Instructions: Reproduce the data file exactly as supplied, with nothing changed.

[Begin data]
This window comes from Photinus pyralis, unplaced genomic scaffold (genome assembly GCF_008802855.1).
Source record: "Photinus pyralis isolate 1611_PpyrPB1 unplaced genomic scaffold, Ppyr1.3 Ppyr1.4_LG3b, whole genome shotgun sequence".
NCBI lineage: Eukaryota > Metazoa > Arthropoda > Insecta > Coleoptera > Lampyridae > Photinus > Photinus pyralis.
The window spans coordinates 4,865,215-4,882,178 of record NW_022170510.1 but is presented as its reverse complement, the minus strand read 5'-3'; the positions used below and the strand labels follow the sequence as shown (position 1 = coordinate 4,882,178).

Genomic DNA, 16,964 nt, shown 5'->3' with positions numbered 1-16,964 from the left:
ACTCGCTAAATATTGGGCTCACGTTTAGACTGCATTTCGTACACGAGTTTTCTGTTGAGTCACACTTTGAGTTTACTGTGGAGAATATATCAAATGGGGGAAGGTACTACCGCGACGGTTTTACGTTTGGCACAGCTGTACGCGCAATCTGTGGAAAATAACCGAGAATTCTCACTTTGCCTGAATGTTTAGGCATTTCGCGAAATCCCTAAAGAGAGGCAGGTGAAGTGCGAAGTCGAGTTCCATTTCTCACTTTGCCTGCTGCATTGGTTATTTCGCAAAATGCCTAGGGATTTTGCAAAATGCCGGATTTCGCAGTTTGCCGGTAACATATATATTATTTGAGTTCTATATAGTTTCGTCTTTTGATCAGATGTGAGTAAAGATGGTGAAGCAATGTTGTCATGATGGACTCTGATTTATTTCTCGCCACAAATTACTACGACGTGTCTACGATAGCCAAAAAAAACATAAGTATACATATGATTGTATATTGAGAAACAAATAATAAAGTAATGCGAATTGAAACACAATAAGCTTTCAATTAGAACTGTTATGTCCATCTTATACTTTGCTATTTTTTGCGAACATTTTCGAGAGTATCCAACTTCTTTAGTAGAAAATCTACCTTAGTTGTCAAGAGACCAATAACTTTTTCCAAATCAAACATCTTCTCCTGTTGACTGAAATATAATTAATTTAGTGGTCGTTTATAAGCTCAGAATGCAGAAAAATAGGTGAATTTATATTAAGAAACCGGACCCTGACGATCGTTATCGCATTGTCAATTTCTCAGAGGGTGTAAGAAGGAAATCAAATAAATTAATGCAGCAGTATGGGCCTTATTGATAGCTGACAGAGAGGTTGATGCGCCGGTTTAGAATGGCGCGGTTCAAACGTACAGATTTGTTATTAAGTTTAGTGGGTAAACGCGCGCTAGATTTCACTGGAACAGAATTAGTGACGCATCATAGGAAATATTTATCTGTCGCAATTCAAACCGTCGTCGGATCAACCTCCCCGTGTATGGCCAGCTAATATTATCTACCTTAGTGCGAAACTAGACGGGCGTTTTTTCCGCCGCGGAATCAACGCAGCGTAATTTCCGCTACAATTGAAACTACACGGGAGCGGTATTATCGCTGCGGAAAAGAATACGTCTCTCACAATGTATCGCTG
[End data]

This window comes from Photinus pyralis, unplaced genomic scaffold (genome assembly GCF_008802855.1).
Source record: "Photinus pyralis isolate 1611_PpyrPB1 unplaced genomic scaffold, Ppyr1.3 Ppyr1.4_LG3b, whole genome shotgun sequence".
NCBI lineage: Eukaryota > Metazoa > Arthropoda > Insecta > Coleoptera > Lampyridae > Photinus > Photinus pyralis.
The window spans coordinates 4,865,215-4,882,178 of record NW_022170510.1 but is presented as its reverse complement, the minus strand read 5'-3'; the positions used below and the strand labels follow the sequence as shown (position 1 = coordinate 4,882,178).

Genomic DNA, 16,964 nt, shown 5'->3' with positions numbered 1-16,964 from the left:
ACTCGCTAAATATTGGGCTCACGTTTAGACTGCATTTCGTACACGAGTTTTCTGTTGAGTCACACTTTGAGTTTACTGTGGAGAATATATCAAATGGGGGAAGGTACTACCGCGACGGTTTTACGTTTGGCACAGCTGTACGCGCAATCTGTGGAAAATAACCGAGAATTCTCACTTTGCCTGAATGTTTAGGCATTTCGCGAAATCCCTAAAGAGAGGCAGGTGAAGTGCGAAGTCGAGTTCCATTTCTCACTTTGCCTGCTGCATTGGTTATTTCGCAAAATGCCTAGGGATTTTGCAAAATGCCGGATTTCGCAGTTTGCCGGTAACATATATATTATTTGAGTTCTATATAGTTTCGTCTTTTGATCAGATGTGAGTAAAGATGGTGAAGCAATGTTGTCATGATGGACTCTGATTTATTTCTCGCCACAAATTACTACGACGTGTCTACGATAGCCAAAAAAAACATAAGTATACATATGATTGTATATTGAGAAACAAATAATAAAGTAATGCGAATTGAAACACAATAAGCTTTCAATTAGAACTGTTATGTCCATCTTATACTTTGCTATTTTTTGCGAACATTTTCGAGAGTATCCAACTTCTTTAGTAGAAAATCTACCTTAGTTGTCAAGAGACCAATAACTTTTTCCAAATCAAACATCTTCTCCTGTTGACTGAAATATAATTAATTTAGTGGTCGTTTATAAGCTCAGAATGCAGAAAAATAGGTGAATTTATATTAAGAAACCGGACCCTGACGATCGTTATCGCATTGTCAATTTCTCAGAGGGTGTAAGAAGGAAATCAAATAAATTAATGCAGCAGTATGGGCCTTATTGATAGCTGACAGAGAGGTTGATGCGCCGGTTTAGAATGGCGCGGTTCAAACGTACAGATTTGTTATTAAGTTTAGTGGGTAAACGCGCGCTAGATTTCACTGGAACAGAATTAGTGACGCATCATAGGAAATATTTATCTGTCGCAATTCAAACCGTCGTCGGATCAACCTCCCCGTGTATGGCCAGCTAATATTATCTACCTTAGTGCGAAACTAGACGGGCGTTTTTTCCGCCGCGGAATCAACGCAGCGTAATTTCCGCTACAATTGAAACTACACGGGAGCGGTATTATCGCTGCGGAAAAGAATACGTCTCTCACAATGTATCGCTG